By Cris Girona and Marta Merino
As members of the eLearn Center’s Learning Processes team, on 22 and 23 November, we attended the Red Estatal de Docencia Universitaria (Spanish Network for University Teaching, RED-U) conference entitled Salir del armario: de la invisibilidad al reconocimiento de la buena docencia (Coming out of the closet: from the invisibility to recognition of good teaching), which was held in Jaen and also included the RED-U members’ assembly.
The Universitat Oberta de Catalunya has been a member of this network since last year through the eLearn Center. It forms part of the International Consortium of Educational Development (ICED), which also encompasses other networks in 30 countries worldwide.
The conference addressed the recognition of teaching and how to establish mechanisms that will both allow good practices to be promoted and made visible and effect an international change to balance teaching and research. Modifying this state of affairs concerns prevailing academic culture, a lack of institutional educational models and existing university and quality policies. Experts and participants contributed to this issue from various viewpoints: the aspects debated included the need to act with academic criteria (also) in teaching with the proposal of the Scholarship of Teaching and Learning (SoTL); defining benchmark educational projects and models in universities; establishing mechanisms that foster collaboration among teachers and the exchange of knowledge and experiences, and promoting teaching assessment systems and projects aimed to effect change in teaching culture.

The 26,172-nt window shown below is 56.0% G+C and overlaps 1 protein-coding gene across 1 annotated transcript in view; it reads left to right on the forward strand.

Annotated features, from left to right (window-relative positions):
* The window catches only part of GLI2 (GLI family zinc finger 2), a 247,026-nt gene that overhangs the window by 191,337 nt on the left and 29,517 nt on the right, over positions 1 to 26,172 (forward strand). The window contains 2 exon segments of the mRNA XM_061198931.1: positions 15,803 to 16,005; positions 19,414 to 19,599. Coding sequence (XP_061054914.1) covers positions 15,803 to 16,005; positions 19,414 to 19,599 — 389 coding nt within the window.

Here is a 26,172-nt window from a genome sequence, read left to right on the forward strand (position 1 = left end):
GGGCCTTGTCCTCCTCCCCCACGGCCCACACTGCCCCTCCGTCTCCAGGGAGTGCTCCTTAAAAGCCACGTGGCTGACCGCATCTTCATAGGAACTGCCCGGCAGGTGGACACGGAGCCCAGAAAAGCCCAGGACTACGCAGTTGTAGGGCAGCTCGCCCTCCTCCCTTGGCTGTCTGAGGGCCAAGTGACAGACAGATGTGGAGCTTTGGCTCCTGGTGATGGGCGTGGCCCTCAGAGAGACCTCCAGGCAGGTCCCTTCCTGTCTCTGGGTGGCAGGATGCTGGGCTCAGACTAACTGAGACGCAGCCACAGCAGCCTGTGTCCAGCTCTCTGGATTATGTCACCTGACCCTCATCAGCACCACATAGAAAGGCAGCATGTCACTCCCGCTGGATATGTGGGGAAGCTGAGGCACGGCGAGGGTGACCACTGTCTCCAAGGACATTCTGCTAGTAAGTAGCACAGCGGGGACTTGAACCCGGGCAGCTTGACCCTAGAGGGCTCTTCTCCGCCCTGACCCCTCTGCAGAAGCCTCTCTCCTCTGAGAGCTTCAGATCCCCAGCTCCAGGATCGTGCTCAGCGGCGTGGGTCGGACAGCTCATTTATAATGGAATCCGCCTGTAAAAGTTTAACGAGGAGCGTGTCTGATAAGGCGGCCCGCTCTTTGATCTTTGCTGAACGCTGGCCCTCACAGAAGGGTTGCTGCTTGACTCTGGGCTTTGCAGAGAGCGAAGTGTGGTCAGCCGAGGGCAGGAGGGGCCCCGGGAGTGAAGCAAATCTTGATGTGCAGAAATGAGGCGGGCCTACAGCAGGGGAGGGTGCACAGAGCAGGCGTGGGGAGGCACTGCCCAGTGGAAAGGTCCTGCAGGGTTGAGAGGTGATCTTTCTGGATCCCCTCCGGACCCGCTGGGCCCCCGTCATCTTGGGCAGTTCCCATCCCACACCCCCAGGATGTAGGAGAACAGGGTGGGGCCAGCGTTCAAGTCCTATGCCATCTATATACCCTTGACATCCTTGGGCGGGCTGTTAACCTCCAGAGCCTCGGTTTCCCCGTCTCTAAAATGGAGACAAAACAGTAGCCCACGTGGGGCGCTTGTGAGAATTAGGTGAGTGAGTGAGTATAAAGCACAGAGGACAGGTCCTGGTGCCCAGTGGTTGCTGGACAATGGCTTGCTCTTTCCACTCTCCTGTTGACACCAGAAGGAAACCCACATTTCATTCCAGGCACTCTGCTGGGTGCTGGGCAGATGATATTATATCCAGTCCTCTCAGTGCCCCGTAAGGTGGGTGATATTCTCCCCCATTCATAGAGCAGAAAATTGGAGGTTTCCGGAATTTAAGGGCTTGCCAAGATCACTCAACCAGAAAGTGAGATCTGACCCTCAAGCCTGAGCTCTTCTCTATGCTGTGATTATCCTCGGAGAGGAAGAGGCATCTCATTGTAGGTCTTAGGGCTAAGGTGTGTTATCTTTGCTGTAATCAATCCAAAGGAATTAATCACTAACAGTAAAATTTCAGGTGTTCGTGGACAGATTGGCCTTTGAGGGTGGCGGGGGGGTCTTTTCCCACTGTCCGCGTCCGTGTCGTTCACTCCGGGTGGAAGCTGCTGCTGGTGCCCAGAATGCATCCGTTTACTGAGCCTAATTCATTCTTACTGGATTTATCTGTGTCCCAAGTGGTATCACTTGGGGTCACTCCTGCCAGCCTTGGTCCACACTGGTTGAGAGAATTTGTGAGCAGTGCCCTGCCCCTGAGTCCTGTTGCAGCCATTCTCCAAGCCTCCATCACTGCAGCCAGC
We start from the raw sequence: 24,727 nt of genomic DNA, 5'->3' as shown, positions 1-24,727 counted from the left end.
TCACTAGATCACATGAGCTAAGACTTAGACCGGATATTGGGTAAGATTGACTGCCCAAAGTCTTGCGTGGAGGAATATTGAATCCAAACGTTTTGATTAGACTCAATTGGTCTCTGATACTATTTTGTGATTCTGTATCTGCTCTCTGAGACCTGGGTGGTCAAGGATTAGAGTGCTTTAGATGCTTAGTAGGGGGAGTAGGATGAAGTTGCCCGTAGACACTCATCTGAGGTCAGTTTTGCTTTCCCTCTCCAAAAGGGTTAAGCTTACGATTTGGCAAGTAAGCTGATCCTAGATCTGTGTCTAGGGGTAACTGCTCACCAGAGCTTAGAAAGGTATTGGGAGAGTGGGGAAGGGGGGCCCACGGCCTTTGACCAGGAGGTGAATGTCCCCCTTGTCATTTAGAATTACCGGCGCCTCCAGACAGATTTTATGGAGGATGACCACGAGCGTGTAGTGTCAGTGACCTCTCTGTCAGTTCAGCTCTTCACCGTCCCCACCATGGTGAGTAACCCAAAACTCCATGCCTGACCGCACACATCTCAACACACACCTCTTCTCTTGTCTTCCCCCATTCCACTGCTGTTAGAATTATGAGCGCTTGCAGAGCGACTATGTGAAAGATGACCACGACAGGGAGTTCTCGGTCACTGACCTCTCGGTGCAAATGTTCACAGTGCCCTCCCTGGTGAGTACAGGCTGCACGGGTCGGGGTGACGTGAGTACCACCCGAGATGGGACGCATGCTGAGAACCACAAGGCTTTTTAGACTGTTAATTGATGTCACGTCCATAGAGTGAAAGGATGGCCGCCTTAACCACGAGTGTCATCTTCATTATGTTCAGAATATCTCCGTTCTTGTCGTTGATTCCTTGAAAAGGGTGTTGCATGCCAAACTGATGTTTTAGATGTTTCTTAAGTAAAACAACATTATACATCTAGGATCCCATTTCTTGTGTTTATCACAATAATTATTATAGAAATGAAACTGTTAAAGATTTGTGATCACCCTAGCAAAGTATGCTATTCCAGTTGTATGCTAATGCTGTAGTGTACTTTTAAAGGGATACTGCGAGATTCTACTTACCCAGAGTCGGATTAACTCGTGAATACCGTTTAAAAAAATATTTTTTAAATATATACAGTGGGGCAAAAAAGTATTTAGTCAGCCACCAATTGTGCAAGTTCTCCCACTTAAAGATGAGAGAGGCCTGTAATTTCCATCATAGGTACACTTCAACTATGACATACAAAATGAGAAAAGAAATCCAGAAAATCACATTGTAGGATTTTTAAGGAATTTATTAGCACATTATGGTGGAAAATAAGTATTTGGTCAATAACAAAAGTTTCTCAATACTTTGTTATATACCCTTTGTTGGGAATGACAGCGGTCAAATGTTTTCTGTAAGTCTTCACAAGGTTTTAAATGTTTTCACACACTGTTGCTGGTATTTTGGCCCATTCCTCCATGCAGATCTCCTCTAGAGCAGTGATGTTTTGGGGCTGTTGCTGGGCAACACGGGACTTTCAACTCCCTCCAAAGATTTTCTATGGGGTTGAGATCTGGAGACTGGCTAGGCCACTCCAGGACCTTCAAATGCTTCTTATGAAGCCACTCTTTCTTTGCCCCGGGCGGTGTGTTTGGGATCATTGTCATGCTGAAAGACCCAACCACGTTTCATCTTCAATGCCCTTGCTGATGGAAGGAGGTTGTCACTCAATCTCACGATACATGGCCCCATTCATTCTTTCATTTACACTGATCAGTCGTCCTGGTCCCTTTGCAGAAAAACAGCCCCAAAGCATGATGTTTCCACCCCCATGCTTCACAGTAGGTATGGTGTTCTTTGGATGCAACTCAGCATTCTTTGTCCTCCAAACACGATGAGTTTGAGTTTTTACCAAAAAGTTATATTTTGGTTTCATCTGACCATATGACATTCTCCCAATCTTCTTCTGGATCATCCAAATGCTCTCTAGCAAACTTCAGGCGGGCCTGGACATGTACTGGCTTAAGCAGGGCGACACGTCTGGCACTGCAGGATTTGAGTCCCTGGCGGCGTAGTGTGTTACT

Similarly, the topics discussed involved different levels of analysis depending on the agents involved:
–National policies: the Spanish Ministry of Education and Science is establishing working boards to revise the teaching and research staff charter, organize official university teaching and promote the internationalization of Spanish universities.
–Quality agencies: they must ascertain whether the programmes started to guarantee the education and skills of teaching staff (Docentia), really allow their aims to be achieved.
–Universities: they have to determine which existing mechanisms allow an impact to be made on teaching quality, what new initiatives or projects need to be launched and the leadership necessary to bring about these changes.
–Faculty members: we need to move away from simplistic visions of what teaching means and incorporate methods that allow academic reflection on the actual teaching.
The conference also acted as a meeting point for members taking part in defining a professional teaching development framework for university faculty members promoted by RED-U. The final aim is to create an agreed reference framework that serves to establish a shared vision of what it means to be ‘a good professor’. This vision has to be the basis for the teacher training and assessment systems that are put in place in universities.
Taking part in this forum, together with the Margalida Comas programme in Catalonia, provides us with the framework to define the faculty development programme for teaching staff at the UOC, improve it and ensure that it meets existing needs outside the University as well.